Abromson & Carey, Attorneys at Law
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Defining disability can be a complex calculation: Part II

In our last post, we began a discussion about an in-depth report by National Public Radio. The report is called “Unfit For Work: The startling rise of disability in America,” and focuses on why the number of Americans receiving Social Security Disability Insurance and Supplemental Security Income benefits has climbed so high in recent decades.

Critics of SSDI often argue that “disability” is an ambiguous designation that allows people to receive benefits for dubious health problems. The truth is that getting approved for SSD benefits is very difficult for many applicants, and many deserving individuals are denied. Moreover, “disability” is designation that necessarily relies on more than just a medical or mental-health diagnosis.

Half a century ago, the American market offered plenty of jobs that involved low-skilled labor and did not require a college degree. Over time, however, manufacturing jobs have been outsourced or replaced by robots. The market for unskilled labor has shrunk considerably.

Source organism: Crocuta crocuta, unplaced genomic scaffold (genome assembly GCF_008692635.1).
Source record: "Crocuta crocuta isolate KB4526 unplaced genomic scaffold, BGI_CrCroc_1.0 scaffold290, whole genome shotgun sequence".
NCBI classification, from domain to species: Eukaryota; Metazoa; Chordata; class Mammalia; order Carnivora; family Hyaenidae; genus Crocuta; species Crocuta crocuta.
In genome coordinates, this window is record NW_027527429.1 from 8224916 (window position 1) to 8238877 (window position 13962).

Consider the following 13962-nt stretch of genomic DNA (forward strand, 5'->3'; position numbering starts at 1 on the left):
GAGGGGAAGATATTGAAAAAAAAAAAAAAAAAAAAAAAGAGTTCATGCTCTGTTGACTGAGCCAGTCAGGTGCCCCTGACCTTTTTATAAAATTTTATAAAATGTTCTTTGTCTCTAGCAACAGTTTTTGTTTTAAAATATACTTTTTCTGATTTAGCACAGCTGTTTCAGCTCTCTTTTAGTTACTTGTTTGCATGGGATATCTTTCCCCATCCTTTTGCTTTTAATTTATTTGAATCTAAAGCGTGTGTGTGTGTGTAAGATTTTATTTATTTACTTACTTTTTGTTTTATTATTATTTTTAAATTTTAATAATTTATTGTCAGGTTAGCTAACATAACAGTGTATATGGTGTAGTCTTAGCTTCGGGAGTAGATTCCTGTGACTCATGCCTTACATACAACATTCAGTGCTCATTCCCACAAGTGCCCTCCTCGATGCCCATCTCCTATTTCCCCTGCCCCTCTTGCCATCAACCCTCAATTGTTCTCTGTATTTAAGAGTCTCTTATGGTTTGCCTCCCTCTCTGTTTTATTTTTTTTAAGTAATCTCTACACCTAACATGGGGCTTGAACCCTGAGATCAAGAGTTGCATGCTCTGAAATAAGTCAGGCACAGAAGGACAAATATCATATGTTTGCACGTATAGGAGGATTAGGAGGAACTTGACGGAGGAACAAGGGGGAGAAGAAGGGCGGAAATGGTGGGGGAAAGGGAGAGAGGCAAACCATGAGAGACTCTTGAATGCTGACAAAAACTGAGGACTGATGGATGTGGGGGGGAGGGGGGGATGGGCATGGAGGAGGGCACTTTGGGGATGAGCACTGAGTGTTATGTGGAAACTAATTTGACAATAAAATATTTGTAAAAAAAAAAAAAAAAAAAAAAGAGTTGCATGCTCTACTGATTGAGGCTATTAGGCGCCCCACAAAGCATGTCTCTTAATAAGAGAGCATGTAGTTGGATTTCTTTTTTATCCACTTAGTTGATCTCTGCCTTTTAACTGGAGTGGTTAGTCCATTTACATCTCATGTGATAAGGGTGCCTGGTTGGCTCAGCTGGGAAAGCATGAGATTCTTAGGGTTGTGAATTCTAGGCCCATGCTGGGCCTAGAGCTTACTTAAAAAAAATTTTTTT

If you have the skills, education and training to do a “desk job,” you may be able to keep working despite a disability like chronic back pain. If you have that same disability but are only qualified for jobs that require manual labor or hours of standing, your disability truly does make it impossible for you to continue working.

There is a popular narrative among SSD critics saying that individuals want to be on disability simply because they don’t want to work or have trouble finding work (despite being able-bodied). This narrative is false. Being on SSD is not like winning the lottery. There are many drawbacks, including the fact that monthly benefit amounts are modest. No one is getting rich on SSDI, and many continue to struggle financially even after receiving benefits.

But to those who truly depend on Social Security Disability Insurance, the program is a critical safety net. Without it, millions more Americans would be destitute because of their physical or mental-health disabilities.

Source: National Public Radio, "Unfit For Work: The startling rise of disability in America," Chana Joffe-Walt, March 22, 2013

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